I always seem to find myself writing in the middle of the night. I get an idea in my head and can't sleep. I don't want to forget, and so I can't let it go and just rest... so here I am again, letting the blog remember so I don't have to.
I just got done listening to The Goal on audio book during my morning commute. Besides being quite entertaining... I got a lot of good stuff out of it. I've been thinking about, over the last week or so, how to use the new insights to understand the process of producing software better. And while I was laying in bed, I discovered something new.
I haven't thought all this through yet, but the patterns make sense to me.
So in The Goal, they have a furnace as one of their bottlenecks. There's a pile of parts sitting in front of it that need processing, some of which aren't going to be used in current customer orders and are to build stock. Some of the parts in the pile have quality issues. A couple things they do to increase throughput... move quality inspection to before the bottleneck, and prioritize the bottleneck work that makes money is prioritized over work that doesn't.
My first thought was that this sounds a lot like backlog management and planning. Prioritize and prepare the work ahead of time so that when it's time to start executing on work, we don't clog up the capacity with unimportant work, and we maximize the time spent in development. So I started thinking, does this process just assume that development is the bottleneck? If it isn't, and we are upstream of the real bottleneck, won't we just cause chaos downstream?
Software has some major differences that drastically effect the complexity of the system. In terms of constraints... all of the historical outputs of the system are also inputs to the system and greatly effect capacity. You can consume capacity in order to increase capacity. The work itself flowing through the system is highly variable, uncertain and linked with several dependent events. The work flowing through the system is interdependent with other work flowing through the system. Work is highly negotiable - you can cut corners, optimize for write over read (throughput over future capacity), reduce scope of the work, and assume more risk to save time. You can bend the work to your will to an extent...
It's quite feasible that your bottlenecks could change, given all of these variables... but I wonder how much they really do...? We often bend the work in the system to make it fit. We often keep bending it the same ways too. In the book, they talk about a couple cases where it seems like the bottlenecks are drifting, but in fact they really aren't. The problem was actually the flow of material.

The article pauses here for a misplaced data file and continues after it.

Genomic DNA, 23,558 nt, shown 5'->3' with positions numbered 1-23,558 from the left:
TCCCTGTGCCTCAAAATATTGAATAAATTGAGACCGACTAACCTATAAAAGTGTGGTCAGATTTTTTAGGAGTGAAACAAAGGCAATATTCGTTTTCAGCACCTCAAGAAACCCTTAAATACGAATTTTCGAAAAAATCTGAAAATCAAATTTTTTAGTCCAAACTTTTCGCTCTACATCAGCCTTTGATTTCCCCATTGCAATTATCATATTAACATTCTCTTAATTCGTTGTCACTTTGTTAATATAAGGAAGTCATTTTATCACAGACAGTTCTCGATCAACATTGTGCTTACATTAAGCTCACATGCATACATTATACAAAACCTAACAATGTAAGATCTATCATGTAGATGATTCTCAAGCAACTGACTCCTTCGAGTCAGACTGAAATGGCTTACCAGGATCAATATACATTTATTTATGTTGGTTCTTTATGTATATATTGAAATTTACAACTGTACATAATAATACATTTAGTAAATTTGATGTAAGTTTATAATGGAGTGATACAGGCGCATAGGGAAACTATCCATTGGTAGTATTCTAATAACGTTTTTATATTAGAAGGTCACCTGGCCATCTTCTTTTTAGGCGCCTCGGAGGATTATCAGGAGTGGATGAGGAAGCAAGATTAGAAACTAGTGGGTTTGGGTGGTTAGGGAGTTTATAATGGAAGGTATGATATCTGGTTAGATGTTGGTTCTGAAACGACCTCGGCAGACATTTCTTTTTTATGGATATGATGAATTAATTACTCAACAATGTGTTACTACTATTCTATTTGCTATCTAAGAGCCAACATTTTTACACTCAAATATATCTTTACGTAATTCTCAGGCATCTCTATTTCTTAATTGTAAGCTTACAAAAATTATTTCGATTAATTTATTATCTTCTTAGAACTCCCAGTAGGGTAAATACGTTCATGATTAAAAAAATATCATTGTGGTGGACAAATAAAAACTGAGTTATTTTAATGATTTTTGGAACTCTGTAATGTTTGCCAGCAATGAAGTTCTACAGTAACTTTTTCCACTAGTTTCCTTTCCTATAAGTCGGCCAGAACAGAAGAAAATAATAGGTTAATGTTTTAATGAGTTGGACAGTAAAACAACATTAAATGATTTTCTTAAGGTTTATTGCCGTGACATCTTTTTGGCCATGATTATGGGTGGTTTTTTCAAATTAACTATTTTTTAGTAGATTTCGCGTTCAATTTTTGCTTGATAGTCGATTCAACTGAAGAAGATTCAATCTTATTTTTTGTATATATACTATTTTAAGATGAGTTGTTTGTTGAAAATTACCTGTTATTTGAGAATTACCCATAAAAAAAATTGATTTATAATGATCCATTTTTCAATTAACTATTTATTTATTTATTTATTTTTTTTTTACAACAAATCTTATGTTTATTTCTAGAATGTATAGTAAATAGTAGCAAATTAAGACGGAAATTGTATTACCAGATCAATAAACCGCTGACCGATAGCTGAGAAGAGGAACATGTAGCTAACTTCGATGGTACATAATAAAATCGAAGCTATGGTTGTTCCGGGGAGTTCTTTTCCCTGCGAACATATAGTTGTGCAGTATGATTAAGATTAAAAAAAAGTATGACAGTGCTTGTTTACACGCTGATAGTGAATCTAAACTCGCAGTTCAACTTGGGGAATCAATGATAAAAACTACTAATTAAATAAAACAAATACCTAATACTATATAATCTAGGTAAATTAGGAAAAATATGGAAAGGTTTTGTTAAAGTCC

Made me think of a common problem with QA. QA is starved for work waiting until developers complete something so that they can test. Then all the work gets done about the same time, and QA suddenly doesn't have enough capacity and we miss our deadline. Did the bottleneck just change from development to capacity? It sure feels like it... but maybe this is just the same kind of flow problem? A bottleneck is defined as any resource who's total capacity is equal to or less than demand. In the overall system, there is usually a constant queue in front of development and the work demanded typically exceeds available capacity.
In an iteration, if we consider just the smaller subsystem, development capacity is typically filled and then it flows downhill from there. Development is no longer the bottleneck in the subsystem, they aren't (intentionally anyway) given more work than their capacity allows. Development only becomes the bottleneck if they unintentionally exceed their own capacity, which is quite easy to do as well.
But assuming development happens smoothly, we still slam a bunch of work through at the same time, and QA is suddenly buried. If QA's total capacity is greater than the total amount of work that needs to be done, it is by definition not a bottleneck... if thats the case, and we could fix the flow problem, the system could actually operate smoothly. When I started to think about why all the work gets done at once... the obvious answer occurred to me... because we typically start it all at once. It's built into the iterative process. I wonder what would happen if you made no other changes than just staggered the work starts?
There are definitely reasons to have synchronization points, but as we get closer to continuous, we could only synchronize when we actually need to synchronize and otherwise just maintain a sustainable pace?
When any part of the system is slammed we tend to bend the work... and we generally always pay dearly for it too. There's nothing like a constant sense of urgency to trigger massive capacity sacrifice.